“You don’t know anything about my problems.” – Miguel Cabrera
“I am a rock, I am an island.” – Paul Simon
Cabrera’s words read like a motto of the disenfranchised, like a stray line of dialogue from a John Hughes movie. It is both juvenile and heartbreaking to hear someone express their feeling that no other person could understand the depths of their sorrow; expressing, as it were, the failure of all art, literature, and philosophy to bridge the divide between human rocks and islands. Cabrera, with his hull scraping bottom, thought compassion a myth.
I don’t pretend to know anything about Cabrera’s experience, but I don’t think that precludes the above reading of his words. When he spoke them out loud to the cops, he entered them into the public forum, just as good as a published book that’s on a library shelf.
We each take the same risk when we start a conversation at a party: that our words will escape our lips, drop to the floor, run down the hall, and clamber out the window into the world. It is the fee for admission to society, now more than ever. The saving grace may be that there are so many public conversations going on at a given point that our particular individual embarrassments are swallowed up in the ocean of radio traffic.
The exception being if you are famous, and troubled. I heard the news about Cabrera’s DUI arrest, and I was, at first, disappointed. I recently researched his past issues with booze, and felt that he had made the necessary alterations, and that he was happy with himself. In January of 2010, Cabrera told Detroit Free-Press columnist Michael Rosenberg, “I think it’s going to be a new season, a new life for me. I’m going to be a better dad, better person, better player, better with the fans.”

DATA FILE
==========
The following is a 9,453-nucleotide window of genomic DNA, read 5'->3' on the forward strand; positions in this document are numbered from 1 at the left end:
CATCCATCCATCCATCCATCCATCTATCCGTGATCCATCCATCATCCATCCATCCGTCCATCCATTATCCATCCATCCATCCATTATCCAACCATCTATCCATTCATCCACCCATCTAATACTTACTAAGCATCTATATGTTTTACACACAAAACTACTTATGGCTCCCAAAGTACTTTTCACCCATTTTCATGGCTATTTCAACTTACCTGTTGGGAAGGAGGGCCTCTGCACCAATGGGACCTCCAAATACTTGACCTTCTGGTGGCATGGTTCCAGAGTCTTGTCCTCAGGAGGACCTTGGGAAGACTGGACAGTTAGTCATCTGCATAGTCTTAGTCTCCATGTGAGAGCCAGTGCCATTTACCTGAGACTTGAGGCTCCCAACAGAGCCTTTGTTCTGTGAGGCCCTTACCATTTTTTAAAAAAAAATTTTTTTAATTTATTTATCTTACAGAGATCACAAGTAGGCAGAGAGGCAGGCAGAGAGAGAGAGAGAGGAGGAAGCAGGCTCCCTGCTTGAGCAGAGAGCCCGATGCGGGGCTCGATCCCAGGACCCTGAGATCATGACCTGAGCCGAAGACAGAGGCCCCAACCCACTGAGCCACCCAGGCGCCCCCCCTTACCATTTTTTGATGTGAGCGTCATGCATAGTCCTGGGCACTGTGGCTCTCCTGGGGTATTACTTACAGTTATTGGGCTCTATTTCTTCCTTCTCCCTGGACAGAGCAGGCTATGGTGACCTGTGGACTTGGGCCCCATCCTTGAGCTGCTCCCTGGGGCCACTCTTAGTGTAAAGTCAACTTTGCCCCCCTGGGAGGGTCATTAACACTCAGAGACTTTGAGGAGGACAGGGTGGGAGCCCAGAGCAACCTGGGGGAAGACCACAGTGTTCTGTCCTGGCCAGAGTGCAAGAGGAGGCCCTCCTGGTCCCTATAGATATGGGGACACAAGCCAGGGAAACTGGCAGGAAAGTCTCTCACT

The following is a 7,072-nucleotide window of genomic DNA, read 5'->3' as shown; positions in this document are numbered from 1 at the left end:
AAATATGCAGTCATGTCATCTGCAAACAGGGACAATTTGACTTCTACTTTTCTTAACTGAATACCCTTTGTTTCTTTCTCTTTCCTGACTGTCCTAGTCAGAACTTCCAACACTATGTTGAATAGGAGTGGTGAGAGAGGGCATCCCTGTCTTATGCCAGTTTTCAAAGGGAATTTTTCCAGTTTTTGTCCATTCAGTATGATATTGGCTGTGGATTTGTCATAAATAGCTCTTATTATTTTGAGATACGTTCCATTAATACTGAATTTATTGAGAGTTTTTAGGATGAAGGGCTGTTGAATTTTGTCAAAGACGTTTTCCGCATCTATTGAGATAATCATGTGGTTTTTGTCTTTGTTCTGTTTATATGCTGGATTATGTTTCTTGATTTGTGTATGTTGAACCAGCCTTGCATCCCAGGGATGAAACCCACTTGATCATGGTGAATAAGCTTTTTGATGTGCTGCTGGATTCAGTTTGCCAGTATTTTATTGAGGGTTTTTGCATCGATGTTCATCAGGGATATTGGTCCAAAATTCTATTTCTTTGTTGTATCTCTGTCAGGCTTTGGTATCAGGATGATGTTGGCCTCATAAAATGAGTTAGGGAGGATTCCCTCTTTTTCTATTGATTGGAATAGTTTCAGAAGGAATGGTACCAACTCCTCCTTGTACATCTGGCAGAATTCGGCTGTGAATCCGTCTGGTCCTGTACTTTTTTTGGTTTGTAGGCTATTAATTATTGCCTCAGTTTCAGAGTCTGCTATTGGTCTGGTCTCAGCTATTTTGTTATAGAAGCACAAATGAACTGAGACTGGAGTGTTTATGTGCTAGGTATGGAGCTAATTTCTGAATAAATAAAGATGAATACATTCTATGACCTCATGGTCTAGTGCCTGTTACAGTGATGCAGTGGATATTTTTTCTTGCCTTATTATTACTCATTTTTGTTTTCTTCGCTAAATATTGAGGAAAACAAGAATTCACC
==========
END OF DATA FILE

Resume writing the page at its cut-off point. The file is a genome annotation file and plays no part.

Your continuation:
Then I read the quotation, his declaration of independence from the human family. It thrummed like the final phrase of a hard novel. It probably didn’t feel poetic at the time, an allegedly drunk young man bucking against authority, broke down, frustrated, caught. The tension of the traffic stop, the space between the cop and the baseball player collapsed, thrumming with potential calamity. Cabrera allegedly wandered into the road a few times, upset, swearing. Then the comment, the lash-out, uttered once and repeated. It goes into a report, is spread by the news.
The phrase becomes its own text, subject to public dissection like a frog carcass splayed out on a tin.
“Do you know who I am? You don’t know anything about my problems.”
A question asked, and answered by the asker, as he, at that time, saw fit.